Music Therapy with Older Adults
Approximately 15% of music therapists work with individuals living in nursing homes or other geriatric facilities. And 29% of music therapists work with mature adults and senior citizens. Historically, the aged has been one of the more common groups that music therapists have worked with. This makes sense, given that the U.S. population is getting older and they have more demanding healthcare needs than younger individuals.
If you walk into a nursing home during a music therapy session you may see what can only be described as amazing. Individuals who cannot remember loved ones, life long friends, or their place of birth, singing along with the music therapist. How is this possible? Why is it that they can remember nothing but words to a silly song? This phenomenon is by far one of the most amazing benefits of music therapy in the treatment of individuals with dementia and Alzheimer’s disease. By some coincidence, the area of the brain that is responsible for remembering music is one of the last areas that is touched by Alzheimer’s disease and advanced forms of dementia. The fact that the elder still listen and enjoy music is why it used so frequently with the elderly.
According to the National Institute on Aging at the National Institutes of Health, dementia is a term that describes changes in the brain. Common symptoms of dementia are repeating questions, become lost in familiar places, having trouble following directions, and becoming disoriented about the time, people, and places. Sometimes people who are experiencing dementia forget to take care of their daily living activities, such as bathing, brushing their teeth, and eating. Alzheimer’s disease is a specific type of dementia.1 Scientists think approximately 4.5 million Americans suffer from Alzheimer’s disease (AD).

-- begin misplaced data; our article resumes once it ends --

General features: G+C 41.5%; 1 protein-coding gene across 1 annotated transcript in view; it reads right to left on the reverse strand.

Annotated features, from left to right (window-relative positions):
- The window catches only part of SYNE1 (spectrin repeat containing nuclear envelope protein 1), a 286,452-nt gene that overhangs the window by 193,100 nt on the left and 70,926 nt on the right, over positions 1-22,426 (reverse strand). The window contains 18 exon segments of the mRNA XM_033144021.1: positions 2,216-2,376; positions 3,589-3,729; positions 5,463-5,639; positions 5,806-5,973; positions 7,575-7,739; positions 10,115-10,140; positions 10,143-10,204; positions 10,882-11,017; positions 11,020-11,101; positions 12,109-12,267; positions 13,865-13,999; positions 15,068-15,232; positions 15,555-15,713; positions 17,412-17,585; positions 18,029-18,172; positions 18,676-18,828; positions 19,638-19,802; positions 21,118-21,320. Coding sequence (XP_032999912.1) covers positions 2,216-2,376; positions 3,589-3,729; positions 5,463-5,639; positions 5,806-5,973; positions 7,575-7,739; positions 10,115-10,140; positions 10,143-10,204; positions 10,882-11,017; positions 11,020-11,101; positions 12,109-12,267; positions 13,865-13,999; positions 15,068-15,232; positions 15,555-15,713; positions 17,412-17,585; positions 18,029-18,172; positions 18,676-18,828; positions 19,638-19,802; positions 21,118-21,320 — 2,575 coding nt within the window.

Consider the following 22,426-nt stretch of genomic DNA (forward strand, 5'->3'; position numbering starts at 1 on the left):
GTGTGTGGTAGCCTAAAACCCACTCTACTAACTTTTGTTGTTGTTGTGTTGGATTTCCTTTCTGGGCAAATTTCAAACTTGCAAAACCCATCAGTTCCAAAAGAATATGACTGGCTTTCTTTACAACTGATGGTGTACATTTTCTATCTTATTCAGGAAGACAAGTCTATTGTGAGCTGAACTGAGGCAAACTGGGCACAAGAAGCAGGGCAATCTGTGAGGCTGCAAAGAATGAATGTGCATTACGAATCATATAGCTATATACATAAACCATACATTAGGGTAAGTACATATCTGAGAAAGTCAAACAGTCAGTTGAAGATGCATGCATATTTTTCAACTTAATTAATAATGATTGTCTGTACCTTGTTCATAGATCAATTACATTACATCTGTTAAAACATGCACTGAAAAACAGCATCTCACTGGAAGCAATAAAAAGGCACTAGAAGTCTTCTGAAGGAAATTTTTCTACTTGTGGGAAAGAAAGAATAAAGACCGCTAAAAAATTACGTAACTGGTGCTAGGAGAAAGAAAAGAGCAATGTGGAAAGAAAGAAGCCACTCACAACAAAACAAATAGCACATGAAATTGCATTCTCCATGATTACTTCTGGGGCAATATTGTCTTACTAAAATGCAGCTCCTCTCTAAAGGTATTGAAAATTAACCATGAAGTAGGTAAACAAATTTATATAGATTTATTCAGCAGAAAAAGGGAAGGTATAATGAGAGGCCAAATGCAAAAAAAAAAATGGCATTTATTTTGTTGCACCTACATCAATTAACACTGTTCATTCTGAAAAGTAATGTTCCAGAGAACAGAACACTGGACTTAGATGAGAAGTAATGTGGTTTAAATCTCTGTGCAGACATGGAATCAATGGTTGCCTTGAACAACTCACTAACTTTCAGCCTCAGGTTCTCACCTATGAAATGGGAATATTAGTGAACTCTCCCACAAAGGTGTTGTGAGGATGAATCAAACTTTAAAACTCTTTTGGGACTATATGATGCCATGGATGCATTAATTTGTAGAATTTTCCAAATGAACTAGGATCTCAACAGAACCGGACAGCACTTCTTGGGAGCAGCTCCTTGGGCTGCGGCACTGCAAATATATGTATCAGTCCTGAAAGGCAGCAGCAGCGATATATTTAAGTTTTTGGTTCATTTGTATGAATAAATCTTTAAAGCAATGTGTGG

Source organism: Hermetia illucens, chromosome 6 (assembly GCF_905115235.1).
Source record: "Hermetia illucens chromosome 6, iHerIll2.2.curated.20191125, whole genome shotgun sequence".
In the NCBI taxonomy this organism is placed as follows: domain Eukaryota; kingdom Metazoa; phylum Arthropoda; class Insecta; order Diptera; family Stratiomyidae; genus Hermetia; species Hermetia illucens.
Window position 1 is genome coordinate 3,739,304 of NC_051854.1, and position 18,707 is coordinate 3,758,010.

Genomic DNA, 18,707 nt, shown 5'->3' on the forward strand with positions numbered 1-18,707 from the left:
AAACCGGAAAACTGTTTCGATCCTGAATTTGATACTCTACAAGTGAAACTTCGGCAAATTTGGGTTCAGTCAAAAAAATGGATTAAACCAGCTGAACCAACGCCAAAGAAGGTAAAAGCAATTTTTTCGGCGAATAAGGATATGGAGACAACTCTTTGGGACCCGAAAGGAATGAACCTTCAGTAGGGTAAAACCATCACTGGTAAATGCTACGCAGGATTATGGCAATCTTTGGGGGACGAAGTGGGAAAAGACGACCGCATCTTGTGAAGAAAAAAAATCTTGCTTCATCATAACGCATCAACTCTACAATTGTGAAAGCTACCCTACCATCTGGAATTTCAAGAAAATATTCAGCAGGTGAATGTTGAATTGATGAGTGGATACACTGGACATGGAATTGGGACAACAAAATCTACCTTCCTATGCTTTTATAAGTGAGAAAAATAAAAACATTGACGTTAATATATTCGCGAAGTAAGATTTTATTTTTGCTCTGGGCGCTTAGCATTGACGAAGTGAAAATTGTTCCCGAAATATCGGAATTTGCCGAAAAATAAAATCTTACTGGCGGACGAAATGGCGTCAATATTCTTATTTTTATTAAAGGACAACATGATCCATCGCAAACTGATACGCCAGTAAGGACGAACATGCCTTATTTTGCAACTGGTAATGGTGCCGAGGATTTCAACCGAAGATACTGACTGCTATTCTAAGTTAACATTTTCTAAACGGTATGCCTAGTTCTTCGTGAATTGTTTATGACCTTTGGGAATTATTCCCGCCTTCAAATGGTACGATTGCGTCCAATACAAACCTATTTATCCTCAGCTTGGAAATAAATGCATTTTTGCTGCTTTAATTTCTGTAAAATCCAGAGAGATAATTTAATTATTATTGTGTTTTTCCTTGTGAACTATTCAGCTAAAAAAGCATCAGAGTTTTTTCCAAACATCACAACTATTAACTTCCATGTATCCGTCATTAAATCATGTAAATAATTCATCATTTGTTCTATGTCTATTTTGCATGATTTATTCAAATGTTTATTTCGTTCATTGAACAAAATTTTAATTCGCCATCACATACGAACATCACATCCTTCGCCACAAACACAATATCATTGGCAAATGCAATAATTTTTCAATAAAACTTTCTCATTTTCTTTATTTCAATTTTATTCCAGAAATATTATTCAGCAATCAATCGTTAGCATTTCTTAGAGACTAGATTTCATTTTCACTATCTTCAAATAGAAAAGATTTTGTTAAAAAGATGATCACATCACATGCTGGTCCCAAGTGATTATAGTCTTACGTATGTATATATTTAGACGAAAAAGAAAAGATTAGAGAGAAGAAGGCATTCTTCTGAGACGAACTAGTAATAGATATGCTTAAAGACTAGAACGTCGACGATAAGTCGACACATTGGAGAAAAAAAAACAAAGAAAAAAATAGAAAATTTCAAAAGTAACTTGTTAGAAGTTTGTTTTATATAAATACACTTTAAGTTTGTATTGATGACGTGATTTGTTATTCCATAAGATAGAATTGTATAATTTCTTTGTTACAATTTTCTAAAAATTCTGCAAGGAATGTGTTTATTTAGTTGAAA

The use of music therapy in the treatment and rehabilitation of adults with dementia and/or Alzheimer’s disease (AD) has shown promising results. Common music therapy goals for patients with dementia and Alzheimer’s disease include improvements in mood, reminiscence and quality of life, and reductions in anxiety. Specific research results indicate that music therapy is useful for decreasing agitation and wandering in individuals with more advanced dementia and AD. Additionally, music therapy interventions can benefit caregivers in terms of increasing socialization, decreasing depression and sense of burden.
Stroke/Parkinson’s Disease and Physical Rehabilitation
Stroke patients and patients suffering from Parkinson’s disease are often involved in rehabilitation programs to help either rehabilitate or maintain levels of cognitive and physical functioning. Music therapy has become an integral part of rehabilitation programs, partly due to the benefits shown by researchers at Colorado State University.2 Music therapists, physical therapists and researchers at the Center for Biomedical Research in Music have been studying the benefits of music, specifically rhythm, on gait in Parkinson’s disease and stroke patients with amazing results. Gait training involves assisting patients relearning how to walk evenly, walking longer distances, and become stronger physically. This helps in reducing injuries from falls leading to more independence and a better quality of life.
Additionally, music therapy is useful in speech rehabilitation. Stroke patients have been able to relearn how to speak by singing useful phrases before they speak them. Singing has also been useful in helping Parkinson’s patients speak more clearly as their disease advances.3 Stroke patients also benefit from an intervention called “Melodic Intonation Therapy” to relearn useful phrases, which helps these patients state their needs and wishes.4 This particular treatment is most successful for individuals with expressive aphasia.
3 Haneishi E. Effects of a music therapy voice protocol on speech intelligibility, vocal acoustic measures, and mood of individuals with Parkinson's disease. J Music Ther. Winter 2001;38:273-290.
4 Sparks R, Helm N, & Albert M. Aphasia rehabilitation resulting from melodic intonation therapy. Cortex. 1974;10:303-316.